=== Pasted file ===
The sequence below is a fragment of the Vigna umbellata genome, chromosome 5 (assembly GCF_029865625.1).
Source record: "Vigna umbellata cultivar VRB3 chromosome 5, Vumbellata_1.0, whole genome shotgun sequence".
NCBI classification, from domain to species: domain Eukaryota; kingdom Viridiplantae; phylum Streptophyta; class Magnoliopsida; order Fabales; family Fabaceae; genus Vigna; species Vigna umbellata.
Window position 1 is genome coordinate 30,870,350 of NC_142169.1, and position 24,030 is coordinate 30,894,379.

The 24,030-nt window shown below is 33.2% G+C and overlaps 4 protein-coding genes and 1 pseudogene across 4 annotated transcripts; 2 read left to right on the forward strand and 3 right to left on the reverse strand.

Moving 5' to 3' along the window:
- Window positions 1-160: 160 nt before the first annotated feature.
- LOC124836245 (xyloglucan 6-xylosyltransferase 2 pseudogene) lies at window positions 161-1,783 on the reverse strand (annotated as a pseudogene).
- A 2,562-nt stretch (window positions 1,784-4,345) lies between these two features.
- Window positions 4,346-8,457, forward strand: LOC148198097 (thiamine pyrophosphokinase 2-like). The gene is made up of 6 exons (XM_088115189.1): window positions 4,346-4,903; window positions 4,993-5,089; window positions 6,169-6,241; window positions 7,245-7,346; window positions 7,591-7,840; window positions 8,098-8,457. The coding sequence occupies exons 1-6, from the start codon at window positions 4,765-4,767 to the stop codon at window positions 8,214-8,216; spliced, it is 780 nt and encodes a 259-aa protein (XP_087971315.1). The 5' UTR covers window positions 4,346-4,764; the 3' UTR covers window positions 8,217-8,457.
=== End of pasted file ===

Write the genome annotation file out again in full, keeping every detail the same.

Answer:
The sequence below is a fragment of the Vigna umbellata genome, chromosome 5 (assembly GCF_029865625.1).
Source record: "Vigna umbellata cultivar VRB3 chromosome 5, Vumbellata_1.0, whole genome shotgun sequence".
NCBI classification, from domain to species: domain Eukaryota; kingdom Viridiplantae; phylum Streptophyta; class Magnoliopsida; order Fabales; family Fabaceae; genus Vigna; species Vigna umbellata.
Window position 1 is genome coordinate 30,870,350 of NC_142169.1, and position 24,030 is coordinate 30,894,379.

The 24,030-nt window shown below is 33.2% G+C and overlaps 4 protein-coding genes and 1 pseudogene across 4 annotated transcripts; 2 read left to right on the forward strand and 3 right to left on the reverse strand.

Moving 5' to 3' along the window:
- Window positions 1-160: 160 nt before the first annotated feature.
- LOC124836245 (xyloglucan 6-xylosyltransferase 2 pseudogene) lies at window positions 161-1,783 on the reverse strand (annotated as a pseudogene).
- A 2,562-nt stretch (window positions 1,784-4,345) lies between these two features.
- Window positions 4,346-8,457, forward strand: LOC148198097 (thiamine pyrophosphokinase 2-like). The gene is made up of 6 exons (XM_088115189.1): window positions 4,346-4,903; window positions 4,993-5,089; window positions 6,169-6,241; window positions 7,245-7,346; window positions 7,591-7,840; window positions 8,098-8,457. The coding sequence occupies exons 1-6, from the start codon at window positions 4,765-4,767 to the stop codon at window positions 8,214-8,216; spliced, it is 780 nt and encodes a 259-aa protein (XP_087971315.1). The 5' UTR covers window positions 4,346-4,764; the 3' UTR covers window positions 8,217-8,457.